In the second of a two-part discussion, Ken Owen, Michael Hattem, and Roy Rogers discuss the development of political violence in early America, from the American Revolution to the Civil War.
Through discussion of such events as the rebellions of the 1790s, uprisings of enslaved persons, Native American removal, anti-abolitionist violence, urban riots, Harper’s Ferry, and more, this episode explores conflicting definitions of “political violence,” the roles of class, race, and religion in violence by and against the state, the “contagion of violence,” the differences between individual and crowd-led violence, and the political power of fear and perceptions of potential violence in the late eighteenth and nineteenth centuries.
- What makes violence “political?”
- Were uprisings of enslaved persons acts of political violence? Was slavery itself a form of political violence?
- How did sectionalization and race shape political violence in the nineteenth century?
- How was political violence justified or legitimated in the antebellum period?
- What role did political violence play in a polity theoretically based on popular sovereignty?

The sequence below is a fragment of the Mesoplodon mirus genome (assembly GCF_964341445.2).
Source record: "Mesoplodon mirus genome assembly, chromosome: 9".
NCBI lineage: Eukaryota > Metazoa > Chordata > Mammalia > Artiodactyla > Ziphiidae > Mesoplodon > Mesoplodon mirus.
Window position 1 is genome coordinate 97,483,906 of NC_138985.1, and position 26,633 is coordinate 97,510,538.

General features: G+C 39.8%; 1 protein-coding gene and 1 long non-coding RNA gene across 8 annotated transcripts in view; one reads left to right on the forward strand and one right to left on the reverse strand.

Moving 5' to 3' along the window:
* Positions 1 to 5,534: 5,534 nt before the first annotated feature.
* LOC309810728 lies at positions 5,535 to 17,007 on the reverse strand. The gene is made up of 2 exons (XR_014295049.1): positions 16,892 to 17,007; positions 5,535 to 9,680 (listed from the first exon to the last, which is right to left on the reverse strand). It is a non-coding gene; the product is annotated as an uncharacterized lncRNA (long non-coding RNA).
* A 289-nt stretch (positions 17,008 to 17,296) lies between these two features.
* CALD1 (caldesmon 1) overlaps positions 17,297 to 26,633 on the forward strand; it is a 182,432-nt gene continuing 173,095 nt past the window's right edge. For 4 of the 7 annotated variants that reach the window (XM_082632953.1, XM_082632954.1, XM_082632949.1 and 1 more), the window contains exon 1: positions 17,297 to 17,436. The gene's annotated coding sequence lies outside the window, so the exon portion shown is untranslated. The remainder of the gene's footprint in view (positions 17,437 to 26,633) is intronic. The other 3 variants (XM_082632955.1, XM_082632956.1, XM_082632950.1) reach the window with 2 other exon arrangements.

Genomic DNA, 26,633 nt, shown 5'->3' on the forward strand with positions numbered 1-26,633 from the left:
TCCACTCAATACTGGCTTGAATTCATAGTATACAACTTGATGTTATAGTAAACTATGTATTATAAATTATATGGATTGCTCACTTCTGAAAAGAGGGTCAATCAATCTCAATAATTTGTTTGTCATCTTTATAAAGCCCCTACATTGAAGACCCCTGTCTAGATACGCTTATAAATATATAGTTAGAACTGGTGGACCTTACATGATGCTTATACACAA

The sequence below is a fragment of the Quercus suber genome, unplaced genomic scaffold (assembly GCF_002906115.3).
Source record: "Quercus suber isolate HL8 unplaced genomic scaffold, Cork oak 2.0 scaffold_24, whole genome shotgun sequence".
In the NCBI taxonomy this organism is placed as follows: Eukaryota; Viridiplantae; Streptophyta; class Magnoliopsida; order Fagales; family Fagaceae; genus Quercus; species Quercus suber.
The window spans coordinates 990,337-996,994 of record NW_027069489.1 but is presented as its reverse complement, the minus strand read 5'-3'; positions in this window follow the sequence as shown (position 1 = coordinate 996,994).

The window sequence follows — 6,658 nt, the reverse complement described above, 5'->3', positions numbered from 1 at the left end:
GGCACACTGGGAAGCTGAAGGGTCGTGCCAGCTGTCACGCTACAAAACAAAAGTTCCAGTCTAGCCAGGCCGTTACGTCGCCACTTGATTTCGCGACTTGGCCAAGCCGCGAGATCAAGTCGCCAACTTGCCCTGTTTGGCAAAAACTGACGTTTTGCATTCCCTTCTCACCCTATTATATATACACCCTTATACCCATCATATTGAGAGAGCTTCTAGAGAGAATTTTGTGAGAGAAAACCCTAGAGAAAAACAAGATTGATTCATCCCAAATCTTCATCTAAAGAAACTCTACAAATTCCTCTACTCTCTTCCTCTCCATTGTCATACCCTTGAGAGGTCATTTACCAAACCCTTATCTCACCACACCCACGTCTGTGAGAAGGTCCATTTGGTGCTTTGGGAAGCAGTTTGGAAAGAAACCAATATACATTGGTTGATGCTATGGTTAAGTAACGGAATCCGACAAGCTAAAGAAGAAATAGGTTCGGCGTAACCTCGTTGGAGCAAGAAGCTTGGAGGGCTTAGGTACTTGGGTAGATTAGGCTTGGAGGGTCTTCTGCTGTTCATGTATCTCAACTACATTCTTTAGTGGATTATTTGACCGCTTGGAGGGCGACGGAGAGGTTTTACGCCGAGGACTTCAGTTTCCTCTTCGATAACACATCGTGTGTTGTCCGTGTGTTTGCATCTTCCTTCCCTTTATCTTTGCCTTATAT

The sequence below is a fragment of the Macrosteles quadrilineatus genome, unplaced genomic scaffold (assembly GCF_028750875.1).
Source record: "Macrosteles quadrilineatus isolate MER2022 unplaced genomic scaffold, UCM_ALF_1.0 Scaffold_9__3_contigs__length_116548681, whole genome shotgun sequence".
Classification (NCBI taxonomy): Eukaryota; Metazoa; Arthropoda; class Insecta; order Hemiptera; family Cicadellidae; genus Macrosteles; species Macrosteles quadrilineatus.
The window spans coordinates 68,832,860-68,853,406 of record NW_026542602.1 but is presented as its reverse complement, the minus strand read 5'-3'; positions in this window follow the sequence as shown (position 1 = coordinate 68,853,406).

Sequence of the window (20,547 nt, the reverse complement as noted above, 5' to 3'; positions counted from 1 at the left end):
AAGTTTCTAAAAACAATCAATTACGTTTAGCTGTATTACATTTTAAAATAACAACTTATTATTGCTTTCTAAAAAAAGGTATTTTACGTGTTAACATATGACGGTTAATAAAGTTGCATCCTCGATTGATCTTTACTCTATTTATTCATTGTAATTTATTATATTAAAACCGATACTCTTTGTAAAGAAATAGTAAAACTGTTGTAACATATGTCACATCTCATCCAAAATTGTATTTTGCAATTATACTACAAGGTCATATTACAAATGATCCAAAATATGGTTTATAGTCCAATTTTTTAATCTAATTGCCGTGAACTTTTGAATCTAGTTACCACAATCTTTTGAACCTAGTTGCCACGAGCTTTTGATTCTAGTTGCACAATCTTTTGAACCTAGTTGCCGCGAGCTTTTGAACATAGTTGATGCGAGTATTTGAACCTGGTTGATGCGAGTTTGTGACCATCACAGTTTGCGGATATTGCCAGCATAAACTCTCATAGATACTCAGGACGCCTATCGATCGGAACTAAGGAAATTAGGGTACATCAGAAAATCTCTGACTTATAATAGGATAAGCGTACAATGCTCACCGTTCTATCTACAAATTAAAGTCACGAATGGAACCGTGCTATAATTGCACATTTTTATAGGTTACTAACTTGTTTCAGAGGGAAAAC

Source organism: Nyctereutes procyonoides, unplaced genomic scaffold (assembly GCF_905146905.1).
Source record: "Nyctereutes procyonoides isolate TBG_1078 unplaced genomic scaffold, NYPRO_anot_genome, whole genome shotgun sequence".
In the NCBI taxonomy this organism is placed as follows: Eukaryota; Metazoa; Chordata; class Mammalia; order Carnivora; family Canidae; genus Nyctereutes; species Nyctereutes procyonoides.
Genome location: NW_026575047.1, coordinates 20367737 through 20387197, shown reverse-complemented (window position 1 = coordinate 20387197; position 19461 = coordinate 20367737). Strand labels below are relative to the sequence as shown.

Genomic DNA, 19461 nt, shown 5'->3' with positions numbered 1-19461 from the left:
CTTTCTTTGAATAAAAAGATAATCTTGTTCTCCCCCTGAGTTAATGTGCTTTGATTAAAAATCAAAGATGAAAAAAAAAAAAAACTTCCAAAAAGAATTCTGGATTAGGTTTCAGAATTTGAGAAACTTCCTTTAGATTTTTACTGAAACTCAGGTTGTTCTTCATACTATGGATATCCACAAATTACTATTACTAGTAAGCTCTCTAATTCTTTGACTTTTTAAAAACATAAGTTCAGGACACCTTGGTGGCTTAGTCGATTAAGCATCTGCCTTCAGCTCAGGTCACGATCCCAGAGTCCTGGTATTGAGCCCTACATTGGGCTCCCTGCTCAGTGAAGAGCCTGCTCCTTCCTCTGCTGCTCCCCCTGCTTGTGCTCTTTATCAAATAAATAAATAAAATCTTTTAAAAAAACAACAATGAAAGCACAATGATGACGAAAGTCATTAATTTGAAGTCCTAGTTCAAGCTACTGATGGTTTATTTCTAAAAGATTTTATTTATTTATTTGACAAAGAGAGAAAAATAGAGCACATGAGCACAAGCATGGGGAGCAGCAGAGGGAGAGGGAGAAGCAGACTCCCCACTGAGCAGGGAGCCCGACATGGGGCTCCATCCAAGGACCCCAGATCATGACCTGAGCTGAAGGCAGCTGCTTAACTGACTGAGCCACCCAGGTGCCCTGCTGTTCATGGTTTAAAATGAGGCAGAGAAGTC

*Below are some mostly recent reading suggestions relevant to the specific topics discussed in this episode.
Freeman, Joanne. Field of Blood: Violence in Congress and the Road to Civil War. New York: Hill and Wang, 2018.
Gilje, Paul A. Rioting in America. Bloomington: Indiana University Press, 1996.
–––––. The Road to Mobocracy: Popular Disorder in New York City, 1763-1834. Chapel Hill: University of North Carolina Press, 1987.
Gilpin, R. Blakeslee. John Brown Still Lives! America’s Long Reckoning with Violence, Equality, and Change. Chapel Hill: University of North Carolina Press, 2011.
Hogeland, William. The Whiskey Rebellion: George Washington, Alexander Hamilton, and the Frontier Rebels Who Challenged America’s Newfound Sovereignty. New York: Simon and Schuster, 2010.
Pfeifer, Michael J. “The Northern United States and the Genesis of Racial Lynching: The Lynching of African Americans in the Civil War Era.” Journal of American History 97, no. 3 (2010): 621-635.
Roberts, Blain and Ethan J. Kytle. Denmark Vesey’s Garden: Slavery and Memory in the Cradle of the Confederacy. New York: The New Press, 2018.
Weiss, Robert P. “Private Detective Agencies and Labour Discipline in the United States, 1855-1946.” The Historical Journal 29, no. 1 (1986): 87-107.